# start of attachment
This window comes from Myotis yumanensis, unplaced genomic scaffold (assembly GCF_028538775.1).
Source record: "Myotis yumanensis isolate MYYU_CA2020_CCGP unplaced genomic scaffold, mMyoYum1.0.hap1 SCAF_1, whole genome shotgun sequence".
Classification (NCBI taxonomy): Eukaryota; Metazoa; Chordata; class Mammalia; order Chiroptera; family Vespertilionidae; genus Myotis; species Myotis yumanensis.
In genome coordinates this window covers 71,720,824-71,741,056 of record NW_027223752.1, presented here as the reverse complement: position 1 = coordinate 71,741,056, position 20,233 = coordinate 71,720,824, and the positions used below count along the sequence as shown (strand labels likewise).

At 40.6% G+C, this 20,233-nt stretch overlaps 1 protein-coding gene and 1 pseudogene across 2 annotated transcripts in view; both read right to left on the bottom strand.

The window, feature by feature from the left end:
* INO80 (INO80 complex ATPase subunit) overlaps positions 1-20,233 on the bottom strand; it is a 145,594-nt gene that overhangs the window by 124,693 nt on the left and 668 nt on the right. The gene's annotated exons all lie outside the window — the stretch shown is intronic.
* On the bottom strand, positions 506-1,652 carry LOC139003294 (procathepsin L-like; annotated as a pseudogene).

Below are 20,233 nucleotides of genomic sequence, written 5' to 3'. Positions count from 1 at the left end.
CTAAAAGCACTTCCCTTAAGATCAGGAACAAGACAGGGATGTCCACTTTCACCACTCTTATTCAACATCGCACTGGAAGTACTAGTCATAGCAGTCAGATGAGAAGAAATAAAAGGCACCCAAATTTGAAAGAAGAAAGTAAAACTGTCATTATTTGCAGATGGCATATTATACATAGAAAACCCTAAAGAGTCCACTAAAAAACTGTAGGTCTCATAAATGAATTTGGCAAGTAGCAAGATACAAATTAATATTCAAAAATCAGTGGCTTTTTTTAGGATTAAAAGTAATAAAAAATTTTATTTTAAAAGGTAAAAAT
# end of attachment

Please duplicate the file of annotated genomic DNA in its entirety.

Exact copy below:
This window comes from Myotis yumanensis, unplaced genomic scaffold (assembly GCF_028538775.1).
Source record: "Myotis yumanensis isolate MYYU_CA2020_CCGP unplaced genomic scaffold, mMyoYum1.0.hap1 SCAF_1, whole genome shotgun sequence".
Classification (NCBI taxonomy): Eukaryota; Metazoa; Chordata; class Mammalia; order Chiroptera; family Vespertilionidae; genus Myotis; species Myotis yumanensis.
In genome coordinates this window covers 71,720,824-71,741,056 of record NW_027223752.1, presented here as the reverse complement: position 1 = coordinate 71,741,056, position 20,233 = coordinate 71,720,824, and the positions used below count along the sequence as shown (strand labels likewise).

At 40.6% G+C, this 20,233-nt stretch overlaps 1 protein-coding gene and 1 pseudogene across 2 annotated transcripts in view; both read right to left on the bottom strand.

The window, feature by feature from the left end:
* INO80 (INO80 complex ATPase subunit) overlaps positions 1-20,233 on the bottom strand; it is a 145,594-nt gene that overhangs the window by 124,693 nt on the left and 668 nt on the right. The gene's annotated exons all lie outside the window — the stretch shown is intronic.
* On the bottom strand, positions 506-1,652 carry LOC139003294 (procathepsin L-like; annotated as a pseudogene).

Below are 20,233 nucleotides of genomic sequence, written 5' to 3'. Positions count from 1 at the left end.
CTAAAAGCACTTCCCTTAAGATCAGGAACAAGACAGGGATGTCCACTTTCACCACTCTTATTCAACATCGCACTGGAAGTACTAGTCATAGCAGTCAGATGAGAAGAAATAAAAGGCACCCAAATTTGAAAGAAGAAAGTAAAACTGTCATTATTTGCAGATGGCATATTATACATAGAAAACCCTAAAGAGTCCACTAAAAAACTGTAGGTCTCATAAATGAATTTGGCAAGTAGCAAGATACAAATTAATATTCAAAAATCAGTGGCTTTTTTTAGGATTAAAAGTAATAAAAAATTTTATTTTAAAAGGTAAAAAT